December 03, 2018 | 5min read
Choosing a tech stack for a web application
I’ve extracted 3 main questions you need to answer before starting:
- What is the best programming language for my project?
- What UI framework/library should I use?
- How the app will manage its state?
Secondly, every project is different. To address that, I picked a tech stack for two different types of web projects: maintainable, production-ready project and weekend project focused on learning.
Obviously, my choices are very subjective and skewed by the fact I’m mainly focusing on React ecosystem as far as web development stack is concerned. Like always, your mileage may vary.
Apart from providing a type system, TypeScript has a great tooling and editor support in VSCode.
According to State of JS 2018 “the front-end space is all about React and Vue.js”. I’d stick to React, but both of them are production-ready. React has a huge community, tons of libraries to choose from and very mature API. I feel that this choice is less controversial than the one that follows it, namely how to navigate in a vast React ecosystem. That leads us to the topic of state management.
Despite all the “you might not need Redux” movement, I would still say that’s a good fit for a large-scale web application. There are some trade-offs that come with it. Redux imposes some constraints of how the app is structured. It needs quite a lot of boilerplate code. But with its popularity come many plugins and patterns that were researched by the community. The idea of a central store goes extremely well with having types, just because you get a constant feedback on what type of actions you can make.
Of course Redux is not a silver bullet – other, similar solutions are always worth considering (mainly MobX or Apollo, if the app is using a GraphQL API).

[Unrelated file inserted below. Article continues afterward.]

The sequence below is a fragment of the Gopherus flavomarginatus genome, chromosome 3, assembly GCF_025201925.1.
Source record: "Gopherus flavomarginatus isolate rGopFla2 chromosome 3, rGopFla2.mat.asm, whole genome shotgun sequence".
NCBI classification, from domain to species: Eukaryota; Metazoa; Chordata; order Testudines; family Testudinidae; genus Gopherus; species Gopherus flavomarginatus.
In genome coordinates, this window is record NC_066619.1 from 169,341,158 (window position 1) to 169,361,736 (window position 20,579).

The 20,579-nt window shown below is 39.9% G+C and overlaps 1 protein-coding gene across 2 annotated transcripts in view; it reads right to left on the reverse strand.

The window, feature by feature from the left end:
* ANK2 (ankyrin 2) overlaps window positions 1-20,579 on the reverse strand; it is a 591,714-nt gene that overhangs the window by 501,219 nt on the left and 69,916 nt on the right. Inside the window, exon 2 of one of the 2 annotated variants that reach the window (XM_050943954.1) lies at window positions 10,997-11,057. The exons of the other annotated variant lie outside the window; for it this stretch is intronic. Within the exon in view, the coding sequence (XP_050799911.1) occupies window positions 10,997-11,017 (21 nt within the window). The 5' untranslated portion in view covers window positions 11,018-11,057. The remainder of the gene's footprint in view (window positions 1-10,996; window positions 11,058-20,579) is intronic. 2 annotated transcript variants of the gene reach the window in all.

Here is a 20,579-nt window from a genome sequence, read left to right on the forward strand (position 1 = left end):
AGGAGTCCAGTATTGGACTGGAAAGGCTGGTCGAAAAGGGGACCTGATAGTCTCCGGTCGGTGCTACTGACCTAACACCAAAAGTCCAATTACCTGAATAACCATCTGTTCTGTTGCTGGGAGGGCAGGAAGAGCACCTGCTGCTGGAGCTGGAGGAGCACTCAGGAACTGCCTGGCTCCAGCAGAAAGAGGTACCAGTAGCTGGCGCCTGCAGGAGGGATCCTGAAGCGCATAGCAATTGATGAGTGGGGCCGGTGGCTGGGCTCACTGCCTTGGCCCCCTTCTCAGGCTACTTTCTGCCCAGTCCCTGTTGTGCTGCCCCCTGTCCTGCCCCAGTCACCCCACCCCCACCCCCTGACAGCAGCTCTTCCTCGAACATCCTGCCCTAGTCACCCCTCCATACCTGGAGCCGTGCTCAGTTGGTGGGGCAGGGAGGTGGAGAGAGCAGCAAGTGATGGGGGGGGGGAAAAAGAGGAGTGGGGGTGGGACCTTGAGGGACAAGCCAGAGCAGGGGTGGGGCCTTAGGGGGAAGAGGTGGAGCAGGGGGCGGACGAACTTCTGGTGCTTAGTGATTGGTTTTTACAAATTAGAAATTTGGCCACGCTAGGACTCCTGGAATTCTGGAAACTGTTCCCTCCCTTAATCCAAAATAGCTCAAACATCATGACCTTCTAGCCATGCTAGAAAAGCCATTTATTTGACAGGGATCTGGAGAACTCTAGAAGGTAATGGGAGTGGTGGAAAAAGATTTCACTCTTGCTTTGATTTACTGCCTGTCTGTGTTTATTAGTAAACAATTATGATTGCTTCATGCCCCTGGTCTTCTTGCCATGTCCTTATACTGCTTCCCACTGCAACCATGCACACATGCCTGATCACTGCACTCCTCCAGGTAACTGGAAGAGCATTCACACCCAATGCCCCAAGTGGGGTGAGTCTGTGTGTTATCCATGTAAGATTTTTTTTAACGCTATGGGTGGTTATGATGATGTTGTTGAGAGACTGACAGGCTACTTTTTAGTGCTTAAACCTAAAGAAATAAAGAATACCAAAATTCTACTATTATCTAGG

This kind of project is aimed at predicting “the next new thing”. It will involve a lot of issues and creating new concepts. Here come two new and emerging solutions. Incidentally, both of them could be used for the maintainable project, however not right now in my opinion. Without further ado…let’s take a look into the best technology stack for web application in weekend project focused on learning.
OCaml is a matured functional programming language with a great type inference. It has a rather pragmatic approach to side effects. Although it defaults to immutable and functional approach, there are escape hatches to write mutable or imperative code if needed.
(* OCaml *) let ten = 10 let _ = imperativeFunc ten ten let _ = imperativeFunc 0 0
/* ReasonML */ let ten = 10; imperativeFunc(ten, ten); imperativeFunc(0, 0);
To answer the last question of how the app will manage its state, I’d suggest storing the state only in reducer components. If that’s too extreme and using GraphQL API is an option, then I’d experiment with Apollo for both the local and remote state.
It can be treated as an intro to Haskell or functional programming in general. Building an Elm app is a great entry point for doing that without needing much setup. Secondly, when Dan Abramov was creating Redux, he got inspired by The Elm Architecture and added concepts like “model view update” architecture and immutability. The popularity of Elm is still rather low, but IBM decided to build their Decision Composer with it. You can read about their experience here.
I hope these propositions are a good start for researching your next web app stack! The process will definitely take some time but it’s definitely worth it. This article just scratched the surface of choosing the best technology stack for web application but remember—the most popular web application framework doesn’t have to be the best for you. Stay curious and consider all the pros and cons for every decision!
Senior Software Engineer